Myths of Contractor Insurance

Myths Of Contractor Insurance

The world of contractor insurance can sometimes be a little confusing to navigate. Everywhere you look there are people telling you what you need and what you don’t. Here at Kingsbridge we know the contractor marketplace inside out. With fifteen years of experience serving the contractor community, we’re able to provide knowledgeable, trustworthy, and impartial advice. Below we’ll try and clear up a few of the most common misconceptions that surround contractor insurance. Without further ado:

Myth #1: I’m covered by my agency/end client. I don’t need insurance.

It’s often implied that contractors are covered by the policy held by their agency, or their end client. Unfortunately, in the vast majority of cases, this isn’t correct. The end client will often have a group policy that’ll provide cover for their subsidiaries and associated companies, but it’s unlikely to provide cover for any other parties (including, most prominently, contractor workers.)

As such, it’s strongly recommended that a contractor purchases a policy under which they’re the sole insured person, and where the limits are solely for their protection and are extremely unlikely to be exhausted as they would be in a group policy.

Myth #2: My work is signed off by my end client, so I don’t need professional indemnity cover.

Just because your work is signed off by the person or company you work for, it doesn’t mean that you’ll be covered under their insurance policy. Professional indemnity insurance, or PI, is a very important cover for any contractor to hold.

PI will cover any legal costs and expenses incurred in your defence, as well as any costs that could be awarded, if you are alleged to have provided inadequate advice, services or designs that cause your client to lose money. It’s also important to remember that even if you haven’t done anything wrong, some clients may be unhappy or disgruntled and still make a claim against you, in which case you’ll have to pay any defence costs to protect yourself. Professional indemnity insurance will cover those costs too.

Myth #3: Contractor insurance is too expensive.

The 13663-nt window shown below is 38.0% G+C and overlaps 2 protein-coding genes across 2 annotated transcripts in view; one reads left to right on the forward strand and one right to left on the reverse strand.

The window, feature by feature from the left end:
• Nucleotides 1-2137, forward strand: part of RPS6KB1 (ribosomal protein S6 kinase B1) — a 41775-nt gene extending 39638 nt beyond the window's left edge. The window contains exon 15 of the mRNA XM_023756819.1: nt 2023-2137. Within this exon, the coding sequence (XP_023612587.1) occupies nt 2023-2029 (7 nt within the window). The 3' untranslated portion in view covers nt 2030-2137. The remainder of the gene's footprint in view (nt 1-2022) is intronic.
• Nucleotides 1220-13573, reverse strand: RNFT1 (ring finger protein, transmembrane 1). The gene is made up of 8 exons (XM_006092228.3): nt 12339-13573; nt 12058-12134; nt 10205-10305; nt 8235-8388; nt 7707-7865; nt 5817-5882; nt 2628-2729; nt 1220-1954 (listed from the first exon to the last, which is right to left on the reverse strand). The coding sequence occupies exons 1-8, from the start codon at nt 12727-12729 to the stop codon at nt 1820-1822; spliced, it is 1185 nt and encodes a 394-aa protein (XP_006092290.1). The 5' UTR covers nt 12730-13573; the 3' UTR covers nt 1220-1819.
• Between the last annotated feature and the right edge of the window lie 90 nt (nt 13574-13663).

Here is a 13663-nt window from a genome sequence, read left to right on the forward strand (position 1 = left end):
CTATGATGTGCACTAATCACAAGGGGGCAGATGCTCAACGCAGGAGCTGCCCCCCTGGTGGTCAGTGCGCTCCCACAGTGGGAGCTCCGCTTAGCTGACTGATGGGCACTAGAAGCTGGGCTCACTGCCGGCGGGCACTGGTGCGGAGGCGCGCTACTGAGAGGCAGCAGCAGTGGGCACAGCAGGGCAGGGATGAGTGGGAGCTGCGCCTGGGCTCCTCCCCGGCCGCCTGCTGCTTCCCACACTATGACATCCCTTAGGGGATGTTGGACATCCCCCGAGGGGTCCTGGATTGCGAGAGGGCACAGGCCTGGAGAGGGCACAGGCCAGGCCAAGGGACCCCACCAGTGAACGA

Contractor insurance packages, like the one that Kingsbridge provides, are designed to cover all of the main exposures that you and your business may face. Whilst it might seem like a significant initial investment, a policy will prove its worth very quickly if a claim is bought against you. It’s also worth remembering that insurance is a tax deductible business expense, so the cost won’t be as much as it’ll initially seem.

At Kingsbridge we include all the elements of our policy together in one essential package, allowing us to offer the best possible cover for the lowest possible price. In fact, we’re so confident about this that we guarantee you won’t find identical cover cheaper anywhere else (and if you do, we’ll refund the difference.)

Myth #4: My agency doesn’t require me to be covered.

It may well be the case that your agency doesn’t require you to have insurance in place before you begin a contract. Ultimately the risk is yours to take, but holding the right insurance is strongly recommended. It’ll protect you and your business, allowing you to carry on with your work safe in the knowledge that you’re covered.

It’s better to be overprepared rather than underprepared, and holding adequate insurance cover could end up saving you a huge amount of money. Claims are more common than you might think, even if you’ve been trading for a long time, and for the potential costs you could incur the initial outlay for your policy is more than worthwhile.

Kingsbridge have been looking after contractors and freelancers since 2001. If you’d like to purchase a policy, or simply discuss your insurance requirements in further detail, feel free to get in touch on 01242 362183 or at info@kingsbridge.co.uk.

No comments yet.

Submit a Comment

We would love to hear your thoughts. Feel free to submit a comment and join the conversation!

You may use these HTML tags and attributes: <a href="" title=""> <abbr title=""> <acronym title=""> <b> <blockquote cite=""> <cite> <code> <del datetime=""> <em> <i> <q cite=""> <strike> <strong>